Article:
Although patients with incurable disease and Eastern Cooperative Oncology Group performance status (ECOG-PS ≥ 2) are underrepresented in clinical trials, they are frequently offered palliative chemotherapy (pCT) in daily clinical practice in order to improve symptoms and quality of life. In this case-control retrospective analysis, our goal was to identify factors associated with poorer survival and lack of benefit of pCT in this population.
Breast cancer is the most frequently diagnosed cancer globally, and studies provide contradictory results about the possible effects of vitamin supplementation to reduce cancer risk. Our aim was to conduct a review to better investigate whether vitamin supplements given orally modify breast cancer risk.
The presence of a deleterious mutation, most commonly a BRCA mutation, has a tremendous impact on the management of breast cancer. We review the surgical management of BRCA mutation carriers, and two other potentially high-risk mutations, TP53 and PALB2.
The International Cancer Microbiome Consortium (ICMC) is a recently launched collaborative between academics and academic-clinicians that aims to promote microbiome research within the field of oncology, establish expert consensus and deliver education for academics and clinicians. The inaugural two-day meeting was held at the Royal Society of Medicine (RSM), London, UK, 5-6 September 2017. Microbiome and cancer experts from around the world first delivered a series of talks during an educational day and then sat for a day of roundtable discussion to debate key topics in microbiome-cancer research. Talks delivered during the educational day covered a broad range of microbiome-related topics. The potential role of the microbiome in the pathogenesis of colorectal cancer was discussed and debated in detail with experts highlighting the latest data in animal models and humans and addressing the question of causation versus association. The impact of the microbiota on other cancers-such as lung and urogenital tract-was also discussed. The microbiome represents a novel target for therapeutic manipulation in cancer and a number of talks explored how this might be realised through diet, faecal microbiota transplant and chemotherapeutics. On the second day, experts debated pre-agreed topics with the aim of producing a consensus statement with a focus on the current state of our knowledge and key gaps for further development. The panel debated the notion of a ‘healthy’ microbiome and, in turn, the concept of dysbiosis in cancer. The mechanisms of microbiota-induced carcinogenesis were discussed in detail and our current conceptual models were assessed. Experts also considered co-factors in microbiome-induced carcinogenesis to conclude that the tripartite ‘interactome’ between genetically vulnerable host, environment and the microbiome is central to our current understanding. To conclude, the roundtable discussed how the microbiome may be exploited for therapeutic benefit in cancer and the safety implications of performing such research in oncology patients.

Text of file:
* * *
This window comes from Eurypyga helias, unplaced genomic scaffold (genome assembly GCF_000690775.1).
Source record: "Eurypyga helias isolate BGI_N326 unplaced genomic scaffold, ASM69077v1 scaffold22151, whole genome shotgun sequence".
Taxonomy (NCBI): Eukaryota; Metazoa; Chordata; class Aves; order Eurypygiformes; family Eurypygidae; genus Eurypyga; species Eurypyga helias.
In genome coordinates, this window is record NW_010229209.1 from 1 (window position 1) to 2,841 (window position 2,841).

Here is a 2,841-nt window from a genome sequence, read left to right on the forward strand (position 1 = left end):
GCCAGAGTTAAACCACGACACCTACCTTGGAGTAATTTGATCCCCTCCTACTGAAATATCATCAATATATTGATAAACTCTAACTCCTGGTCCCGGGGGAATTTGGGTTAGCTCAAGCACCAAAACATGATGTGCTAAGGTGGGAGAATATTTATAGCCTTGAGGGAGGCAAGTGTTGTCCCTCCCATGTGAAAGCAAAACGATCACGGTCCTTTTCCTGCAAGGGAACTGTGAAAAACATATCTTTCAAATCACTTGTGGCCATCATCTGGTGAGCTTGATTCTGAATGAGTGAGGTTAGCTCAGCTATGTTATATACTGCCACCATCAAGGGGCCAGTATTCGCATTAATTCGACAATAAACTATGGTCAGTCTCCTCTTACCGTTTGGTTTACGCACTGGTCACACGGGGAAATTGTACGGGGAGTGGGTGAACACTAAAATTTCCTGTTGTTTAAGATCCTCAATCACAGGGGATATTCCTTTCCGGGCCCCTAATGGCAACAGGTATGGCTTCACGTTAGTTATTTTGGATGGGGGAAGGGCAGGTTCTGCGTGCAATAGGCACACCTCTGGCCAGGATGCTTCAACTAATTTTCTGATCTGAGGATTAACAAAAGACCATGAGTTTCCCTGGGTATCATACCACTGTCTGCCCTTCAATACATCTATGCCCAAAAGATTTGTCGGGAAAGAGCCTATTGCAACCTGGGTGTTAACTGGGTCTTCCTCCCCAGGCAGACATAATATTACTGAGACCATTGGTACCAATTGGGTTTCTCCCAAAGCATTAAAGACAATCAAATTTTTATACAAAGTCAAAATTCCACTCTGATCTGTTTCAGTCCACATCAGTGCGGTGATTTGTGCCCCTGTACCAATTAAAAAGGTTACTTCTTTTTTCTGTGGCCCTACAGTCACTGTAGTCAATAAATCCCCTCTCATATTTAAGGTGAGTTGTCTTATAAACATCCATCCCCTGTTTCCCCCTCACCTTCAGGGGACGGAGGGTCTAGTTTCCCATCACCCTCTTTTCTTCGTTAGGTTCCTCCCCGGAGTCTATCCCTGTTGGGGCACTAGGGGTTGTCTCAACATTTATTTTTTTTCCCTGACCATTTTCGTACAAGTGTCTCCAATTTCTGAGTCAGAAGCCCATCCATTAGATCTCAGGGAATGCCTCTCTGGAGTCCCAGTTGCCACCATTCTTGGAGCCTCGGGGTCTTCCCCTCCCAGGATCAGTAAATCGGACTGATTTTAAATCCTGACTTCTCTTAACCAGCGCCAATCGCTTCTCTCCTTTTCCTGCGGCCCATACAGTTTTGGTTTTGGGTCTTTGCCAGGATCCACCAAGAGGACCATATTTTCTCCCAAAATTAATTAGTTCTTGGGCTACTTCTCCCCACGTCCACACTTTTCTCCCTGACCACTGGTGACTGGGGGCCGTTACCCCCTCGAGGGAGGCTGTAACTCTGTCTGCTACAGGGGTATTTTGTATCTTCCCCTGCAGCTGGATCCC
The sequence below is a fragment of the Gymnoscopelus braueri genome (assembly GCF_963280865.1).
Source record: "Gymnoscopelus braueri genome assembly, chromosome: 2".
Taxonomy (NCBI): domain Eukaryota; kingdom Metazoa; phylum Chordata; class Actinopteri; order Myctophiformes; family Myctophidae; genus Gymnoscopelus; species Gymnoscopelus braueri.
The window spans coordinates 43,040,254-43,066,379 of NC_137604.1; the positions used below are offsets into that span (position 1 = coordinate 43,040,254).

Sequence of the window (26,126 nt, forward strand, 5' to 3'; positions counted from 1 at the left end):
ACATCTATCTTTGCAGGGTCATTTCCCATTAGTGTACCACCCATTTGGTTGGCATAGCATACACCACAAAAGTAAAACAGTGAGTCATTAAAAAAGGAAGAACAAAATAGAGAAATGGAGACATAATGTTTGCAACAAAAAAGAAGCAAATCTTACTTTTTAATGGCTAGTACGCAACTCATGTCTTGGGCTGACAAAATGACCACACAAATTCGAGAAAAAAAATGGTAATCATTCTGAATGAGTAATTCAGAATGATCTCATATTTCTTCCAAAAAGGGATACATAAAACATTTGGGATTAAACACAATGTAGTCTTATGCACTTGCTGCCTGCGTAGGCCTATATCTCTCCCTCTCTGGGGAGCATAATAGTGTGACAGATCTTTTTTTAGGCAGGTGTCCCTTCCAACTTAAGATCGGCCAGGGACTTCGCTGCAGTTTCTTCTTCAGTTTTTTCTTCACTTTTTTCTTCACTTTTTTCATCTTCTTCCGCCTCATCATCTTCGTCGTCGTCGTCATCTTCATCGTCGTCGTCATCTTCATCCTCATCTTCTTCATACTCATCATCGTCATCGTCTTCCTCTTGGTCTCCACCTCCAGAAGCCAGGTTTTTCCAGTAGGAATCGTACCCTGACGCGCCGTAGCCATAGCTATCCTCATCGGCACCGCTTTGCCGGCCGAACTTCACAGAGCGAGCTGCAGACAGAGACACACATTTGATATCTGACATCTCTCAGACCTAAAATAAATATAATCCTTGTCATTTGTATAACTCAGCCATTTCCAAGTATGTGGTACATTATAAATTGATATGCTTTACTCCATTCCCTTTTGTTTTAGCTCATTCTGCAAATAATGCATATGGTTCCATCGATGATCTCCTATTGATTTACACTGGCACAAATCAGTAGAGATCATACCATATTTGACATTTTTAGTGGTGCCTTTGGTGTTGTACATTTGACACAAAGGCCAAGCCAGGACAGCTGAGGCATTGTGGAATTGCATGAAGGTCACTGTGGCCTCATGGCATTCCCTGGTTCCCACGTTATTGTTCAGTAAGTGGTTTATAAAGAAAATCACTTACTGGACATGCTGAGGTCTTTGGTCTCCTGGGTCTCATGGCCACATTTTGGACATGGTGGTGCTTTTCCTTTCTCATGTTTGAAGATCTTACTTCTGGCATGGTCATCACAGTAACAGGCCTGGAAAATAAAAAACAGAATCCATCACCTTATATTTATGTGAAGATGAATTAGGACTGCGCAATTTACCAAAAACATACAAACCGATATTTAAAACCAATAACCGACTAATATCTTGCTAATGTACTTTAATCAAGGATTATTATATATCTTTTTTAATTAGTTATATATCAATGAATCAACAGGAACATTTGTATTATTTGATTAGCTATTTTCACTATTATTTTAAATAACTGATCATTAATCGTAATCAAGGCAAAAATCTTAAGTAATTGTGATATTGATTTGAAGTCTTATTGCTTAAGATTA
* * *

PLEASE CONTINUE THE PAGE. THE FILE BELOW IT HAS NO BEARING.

There is growing evidence that risk factors for cancer occurrence and for cancer death are not necessarily the same. Knowledge of cancer aggressiveness risk factors (CARF) may help in identifying subjects at high risk of developing a potentially deadly cancer (and not just any cancer). The availability of CARFs may have positive consequences for health policies, medical practice, and the search for biomarkers. For instance, cancer chemoprevention and cancer screening of subjects with CARFs would probably be more ethical and cost-effective than recommending chemoprevention and screening to entire segments of the population. Also, the harmful consequences of chemoprevention and of screening would be reduced while effectiveness would be optimised. We present examples of CARF already in use (e.g. mutations of the breast cancer (BRCA) gene), of promising avenues for the discovery of biomarkers thanks to the investigation of CARFs (e.g. breast radiological density and systemic inflammation), and of biomarkers commonly used that are not real CARFs (e.g. certain mammography images, prostate-specific antigen (PSA) concentration, nevus number).